Cascas sends open letter exposing US’s Chile-like strategy for regime change
Venezuela published an open letter on Wednesday urging the US people to reject Washington’s “jingoist” sanctions and war threats.
The letter, published in several US newspapers including the New York Times and The Hill, accused US President Donald Trump of manufacturing a political crisis in Venezuela to force elected President Nicolas Maduro out of office.
“You must know that on August 11 2017 President Donald Trump threatened the Bolivarian Republic of Venezuela with direct military intervention.
“This dangerous threat was rejected by all nations and by the people of the United States,” the letter from the Venezuelan Foreign Ministry said.
“However, on August 25, President Trump imposed severe and unfair economic sanctions on us, publicly admitting his intention was to economically isolate Venezuela.”
The letter pointed out the same strategy was used against the elected socialist government of Chile in 1973, paving the way for the CIA-backed coup that brought fascist dictator General Pinochet to power.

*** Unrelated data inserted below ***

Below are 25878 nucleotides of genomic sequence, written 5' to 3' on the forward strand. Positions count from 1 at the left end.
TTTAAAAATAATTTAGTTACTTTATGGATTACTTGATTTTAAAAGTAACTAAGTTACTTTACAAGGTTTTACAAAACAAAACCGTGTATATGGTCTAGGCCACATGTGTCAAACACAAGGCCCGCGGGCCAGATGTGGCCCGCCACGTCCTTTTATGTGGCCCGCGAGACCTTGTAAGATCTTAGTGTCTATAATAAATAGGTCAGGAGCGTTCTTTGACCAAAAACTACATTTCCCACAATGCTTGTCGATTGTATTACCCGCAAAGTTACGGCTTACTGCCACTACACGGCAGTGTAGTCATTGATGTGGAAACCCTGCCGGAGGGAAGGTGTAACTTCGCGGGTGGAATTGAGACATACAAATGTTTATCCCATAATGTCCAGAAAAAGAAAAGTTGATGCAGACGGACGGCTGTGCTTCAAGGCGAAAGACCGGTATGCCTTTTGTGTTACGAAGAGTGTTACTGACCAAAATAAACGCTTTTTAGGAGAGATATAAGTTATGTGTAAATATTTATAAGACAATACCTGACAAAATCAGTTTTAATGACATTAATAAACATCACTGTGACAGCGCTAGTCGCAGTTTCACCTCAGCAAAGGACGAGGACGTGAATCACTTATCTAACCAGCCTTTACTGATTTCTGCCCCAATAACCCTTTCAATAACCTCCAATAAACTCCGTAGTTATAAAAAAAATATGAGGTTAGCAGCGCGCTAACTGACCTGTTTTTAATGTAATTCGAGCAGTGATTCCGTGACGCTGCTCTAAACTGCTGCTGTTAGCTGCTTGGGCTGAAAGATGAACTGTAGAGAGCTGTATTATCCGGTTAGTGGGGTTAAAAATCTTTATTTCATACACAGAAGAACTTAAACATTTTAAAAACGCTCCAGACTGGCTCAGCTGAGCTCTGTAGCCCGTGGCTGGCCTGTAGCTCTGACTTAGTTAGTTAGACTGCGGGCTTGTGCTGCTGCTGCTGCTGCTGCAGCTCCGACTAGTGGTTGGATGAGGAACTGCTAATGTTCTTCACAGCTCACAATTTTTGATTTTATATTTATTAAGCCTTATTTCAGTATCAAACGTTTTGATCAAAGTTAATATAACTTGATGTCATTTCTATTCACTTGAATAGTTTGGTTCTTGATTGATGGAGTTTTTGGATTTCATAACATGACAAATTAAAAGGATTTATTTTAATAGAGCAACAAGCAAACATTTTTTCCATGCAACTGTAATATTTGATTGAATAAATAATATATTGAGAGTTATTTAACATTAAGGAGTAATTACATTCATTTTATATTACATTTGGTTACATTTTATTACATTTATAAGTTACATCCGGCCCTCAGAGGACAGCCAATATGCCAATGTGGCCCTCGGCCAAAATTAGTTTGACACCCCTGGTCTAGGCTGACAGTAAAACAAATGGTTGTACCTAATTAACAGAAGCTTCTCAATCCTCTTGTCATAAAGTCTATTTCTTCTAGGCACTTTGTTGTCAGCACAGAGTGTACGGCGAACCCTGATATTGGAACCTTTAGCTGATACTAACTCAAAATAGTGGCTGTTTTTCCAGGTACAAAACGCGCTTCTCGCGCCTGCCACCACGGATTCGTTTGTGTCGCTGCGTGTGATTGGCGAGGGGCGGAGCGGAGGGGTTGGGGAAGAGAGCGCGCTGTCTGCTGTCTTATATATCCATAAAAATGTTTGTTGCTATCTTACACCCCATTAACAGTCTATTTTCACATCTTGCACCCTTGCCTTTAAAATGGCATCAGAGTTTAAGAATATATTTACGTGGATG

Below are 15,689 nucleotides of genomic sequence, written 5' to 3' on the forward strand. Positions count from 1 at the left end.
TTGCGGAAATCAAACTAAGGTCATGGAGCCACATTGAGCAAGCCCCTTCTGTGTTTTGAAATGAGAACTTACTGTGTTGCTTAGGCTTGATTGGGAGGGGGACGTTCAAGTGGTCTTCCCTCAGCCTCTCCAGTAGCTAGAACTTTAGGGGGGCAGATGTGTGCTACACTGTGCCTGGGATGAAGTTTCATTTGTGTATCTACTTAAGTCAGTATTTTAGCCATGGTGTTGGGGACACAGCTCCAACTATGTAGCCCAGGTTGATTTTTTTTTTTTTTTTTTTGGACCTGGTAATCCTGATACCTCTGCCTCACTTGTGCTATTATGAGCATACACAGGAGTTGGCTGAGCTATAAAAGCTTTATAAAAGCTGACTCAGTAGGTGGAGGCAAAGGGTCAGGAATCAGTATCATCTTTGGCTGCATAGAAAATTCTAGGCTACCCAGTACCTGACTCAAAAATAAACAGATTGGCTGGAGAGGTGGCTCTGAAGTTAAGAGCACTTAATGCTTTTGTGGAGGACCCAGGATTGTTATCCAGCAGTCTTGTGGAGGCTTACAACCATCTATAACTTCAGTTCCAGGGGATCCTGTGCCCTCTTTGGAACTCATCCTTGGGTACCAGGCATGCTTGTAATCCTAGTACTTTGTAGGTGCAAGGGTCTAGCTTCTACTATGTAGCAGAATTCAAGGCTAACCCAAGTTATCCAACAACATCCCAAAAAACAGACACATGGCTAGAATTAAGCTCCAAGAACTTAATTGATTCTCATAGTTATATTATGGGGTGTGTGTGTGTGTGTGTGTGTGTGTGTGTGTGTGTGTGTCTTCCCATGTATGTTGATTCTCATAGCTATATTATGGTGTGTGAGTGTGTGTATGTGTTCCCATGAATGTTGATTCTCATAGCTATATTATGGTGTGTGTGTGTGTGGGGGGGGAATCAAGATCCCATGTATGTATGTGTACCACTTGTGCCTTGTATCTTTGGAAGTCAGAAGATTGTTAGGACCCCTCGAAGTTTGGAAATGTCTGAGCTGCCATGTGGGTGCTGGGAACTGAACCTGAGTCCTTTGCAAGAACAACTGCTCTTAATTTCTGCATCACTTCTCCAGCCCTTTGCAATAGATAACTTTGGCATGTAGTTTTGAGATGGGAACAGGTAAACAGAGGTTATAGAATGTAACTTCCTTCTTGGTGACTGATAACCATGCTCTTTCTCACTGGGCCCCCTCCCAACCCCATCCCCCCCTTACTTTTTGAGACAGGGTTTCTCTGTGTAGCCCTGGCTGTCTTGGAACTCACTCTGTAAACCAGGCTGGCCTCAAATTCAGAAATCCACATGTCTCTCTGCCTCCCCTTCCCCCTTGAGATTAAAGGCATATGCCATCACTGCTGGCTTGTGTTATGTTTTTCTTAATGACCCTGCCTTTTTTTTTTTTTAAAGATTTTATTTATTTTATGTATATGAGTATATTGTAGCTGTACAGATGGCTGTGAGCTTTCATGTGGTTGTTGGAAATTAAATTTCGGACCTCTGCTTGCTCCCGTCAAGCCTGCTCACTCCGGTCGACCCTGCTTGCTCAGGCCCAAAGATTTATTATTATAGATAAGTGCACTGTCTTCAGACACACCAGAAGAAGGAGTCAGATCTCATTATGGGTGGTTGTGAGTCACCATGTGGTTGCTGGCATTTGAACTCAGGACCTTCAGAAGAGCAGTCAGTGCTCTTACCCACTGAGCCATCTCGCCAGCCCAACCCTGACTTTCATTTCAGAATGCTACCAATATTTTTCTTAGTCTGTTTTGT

It said the sanctions would not only harm the Venezuelan economy and restrict food and medical supplies, but raise prices at US petrol pumps and hit pension funds through a ban on trading in Venezuelan government bonds.
“This behaviour is inconsistent with Donald Trump’s campaign slogan: ‘Make America great again’,” it said, instead causing “global rejection and resentment towards the US government” and people “who have nothing to do with these warmongering actions.
It warned that just like in Iraq, “we might be on the verge of of an unfair and baseless military intervention, where oil is paramount.
It stressed that Venezuelan President Nicolas Maduro had on several occasions reached out to Mr Trump seeking mutually respectful dialogue, but those efforts were ignored.
Meanwhile German Chancellor Angela Merkel refused to rule out EU sanctions against Caracas — after welcoming leaders of Venezuela’s putschist opposition to Berlin.
After meeting National Assembly president Julio Borges and his deputy Freddy Guevara, Ms Merkel offered support to “the Venezuelan people and all democratic forces.”
She urged Mr Maduro to reopen talks — which the opposition walked out of in February before launching four months of regime change riots that have left 124 dead.
On Tuesday Ms Merkel lamented that Lilian Tintori — the wife of Mr Guevara’s extremist Popular Will party leader Leopoldo Lopez — had been prevented from travelling with them.
Ms Tintori was summoned to court after 200 million bolivars (£15 million) in new banknotes were discovered in her brother’s van.